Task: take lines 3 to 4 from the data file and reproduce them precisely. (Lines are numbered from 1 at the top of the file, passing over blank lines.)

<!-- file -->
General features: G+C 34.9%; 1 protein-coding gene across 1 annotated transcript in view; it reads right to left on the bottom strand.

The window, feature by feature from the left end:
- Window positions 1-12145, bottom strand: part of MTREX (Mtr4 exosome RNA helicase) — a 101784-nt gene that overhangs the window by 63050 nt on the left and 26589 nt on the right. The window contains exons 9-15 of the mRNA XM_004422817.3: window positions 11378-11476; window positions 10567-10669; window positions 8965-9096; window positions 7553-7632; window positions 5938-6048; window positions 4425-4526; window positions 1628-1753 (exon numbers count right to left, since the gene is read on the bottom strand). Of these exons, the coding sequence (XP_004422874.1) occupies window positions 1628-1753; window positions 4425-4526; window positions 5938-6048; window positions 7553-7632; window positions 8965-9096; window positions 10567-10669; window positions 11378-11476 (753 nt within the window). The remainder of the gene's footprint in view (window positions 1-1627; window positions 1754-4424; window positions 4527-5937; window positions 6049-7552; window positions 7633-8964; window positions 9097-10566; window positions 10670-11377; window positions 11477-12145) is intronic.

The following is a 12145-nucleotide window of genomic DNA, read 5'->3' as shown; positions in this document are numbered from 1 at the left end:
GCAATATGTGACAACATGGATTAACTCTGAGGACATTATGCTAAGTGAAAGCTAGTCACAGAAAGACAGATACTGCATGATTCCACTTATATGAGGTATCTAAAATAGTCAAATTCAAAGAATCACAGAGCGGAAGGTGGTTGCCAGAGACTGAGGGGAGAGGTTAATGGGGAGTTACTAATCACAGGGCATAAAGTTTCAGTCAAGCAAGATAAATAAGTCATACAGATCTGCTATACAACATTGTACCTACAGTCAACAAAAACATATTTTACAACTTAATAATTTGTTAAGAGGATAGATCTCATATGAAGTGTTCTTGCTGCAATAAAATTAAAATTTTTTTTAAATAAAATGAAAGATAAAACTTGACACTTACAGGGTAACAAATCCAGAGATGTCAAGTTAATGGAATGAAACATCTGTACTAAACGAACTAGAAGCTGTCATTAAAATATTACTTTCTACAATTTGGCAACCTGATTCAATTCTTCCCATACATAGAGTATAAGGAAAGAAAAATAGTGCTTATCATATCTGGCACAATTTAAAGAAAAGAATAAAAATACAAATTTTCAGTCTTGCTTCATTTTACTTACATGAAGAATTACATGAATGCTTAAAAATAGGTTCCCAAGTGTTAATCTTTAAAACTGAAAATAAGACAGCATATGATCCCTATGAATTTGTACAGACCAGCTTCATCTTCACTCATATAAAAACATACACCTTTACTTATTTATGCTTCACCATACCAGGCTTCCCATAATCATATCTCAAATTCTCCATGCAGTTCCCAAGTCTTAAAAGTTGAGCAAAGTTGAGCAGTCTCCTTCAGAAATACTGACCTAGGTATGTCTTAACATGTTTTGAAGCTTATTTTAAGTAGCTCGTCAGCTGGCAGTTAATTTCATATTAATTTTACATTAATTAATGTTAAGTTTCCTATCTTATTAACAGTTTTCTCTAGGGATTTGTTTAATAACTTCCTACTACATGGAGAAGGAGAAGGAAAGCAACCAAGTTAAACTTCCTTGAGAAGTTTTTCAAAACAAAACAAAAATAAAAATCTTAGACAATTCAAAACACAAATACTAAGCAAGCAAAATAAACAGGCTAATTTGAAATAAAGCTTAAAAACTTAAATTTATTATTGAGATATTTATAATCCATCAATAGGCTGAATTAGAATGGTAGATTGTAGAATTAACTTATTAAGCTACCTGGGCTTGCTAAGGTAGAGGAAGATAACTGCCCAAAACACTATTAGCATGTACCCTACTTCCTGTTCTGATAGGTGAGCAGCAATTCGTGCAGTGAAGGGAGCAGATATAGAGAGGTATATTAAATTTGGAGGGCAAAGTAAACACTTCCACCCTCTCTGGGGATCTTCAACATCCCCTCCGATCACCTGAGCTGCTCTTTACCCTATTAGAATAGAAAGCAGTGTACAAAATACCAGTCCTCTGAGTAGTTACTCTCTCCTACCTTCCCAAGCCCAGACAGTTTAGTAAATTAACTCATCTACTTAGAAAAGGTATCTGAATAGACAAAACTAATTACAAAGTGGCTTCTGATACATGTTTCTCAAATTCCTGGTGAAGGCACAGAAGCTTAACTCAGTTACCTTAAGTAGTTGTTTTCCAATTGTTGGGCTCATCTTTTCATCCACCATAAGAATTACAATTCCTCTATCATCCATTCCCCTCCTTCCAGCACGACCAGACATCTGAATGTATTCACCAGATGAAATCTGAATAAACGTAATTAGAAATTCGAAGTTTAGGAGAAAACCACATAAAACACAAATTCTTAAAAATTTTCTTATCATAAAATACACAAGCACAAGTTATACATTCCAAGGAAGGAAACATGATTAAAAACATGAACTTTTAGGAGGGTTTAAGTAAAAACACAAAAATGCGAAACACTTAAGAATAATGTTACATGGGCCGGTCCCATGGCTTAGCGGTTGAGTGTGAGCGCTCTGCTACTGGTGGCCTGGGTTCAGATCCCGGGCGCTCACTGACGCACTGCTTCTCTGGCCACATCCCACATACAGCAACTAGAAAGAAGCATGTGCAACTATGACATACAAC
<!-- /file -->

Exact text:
- Window positions 1-12145, bottom strand: part of MTREX (Mtr4 exosome RNA helicase) — a 101784-nt gene that overhangs the window by 63050 nt on the left and 26589 nt on the right. The window contains exons 9-15 of the mRNA XM_004422817.3: window positions 11378-11476; window positions 10567-10669; window positions 8965-9096; window positions 7553-7632; window positions 5938-6048; window positions 4425-4526; window positions 1628-1753 (exon numbers count right to left, since the gene is read on the bottom strand). Of these exons, the coding sequence (XP_004422874.1) occupies window positions 1628-1753; window positions 4425-4526; window positions 5938-6048; window positions 7553-7632; window positions 8965-9096; window positions 10567-10669; window positions 11378-11476 (753 nt within the window). The remainder of the gene's footprint in view (window positions 1-1627; window positions 1754-4424; window positions 4527-5937; window positions 6049-7552; window positions 7633-8964; window positions 9097-10566; window positions 10670-11377; window positions 11477-12145) is intronic.

The following is a 12145-nucleotide window of genomic DNA, read 5'->3' as shown; positions in this document are numbered from 1 at the left end: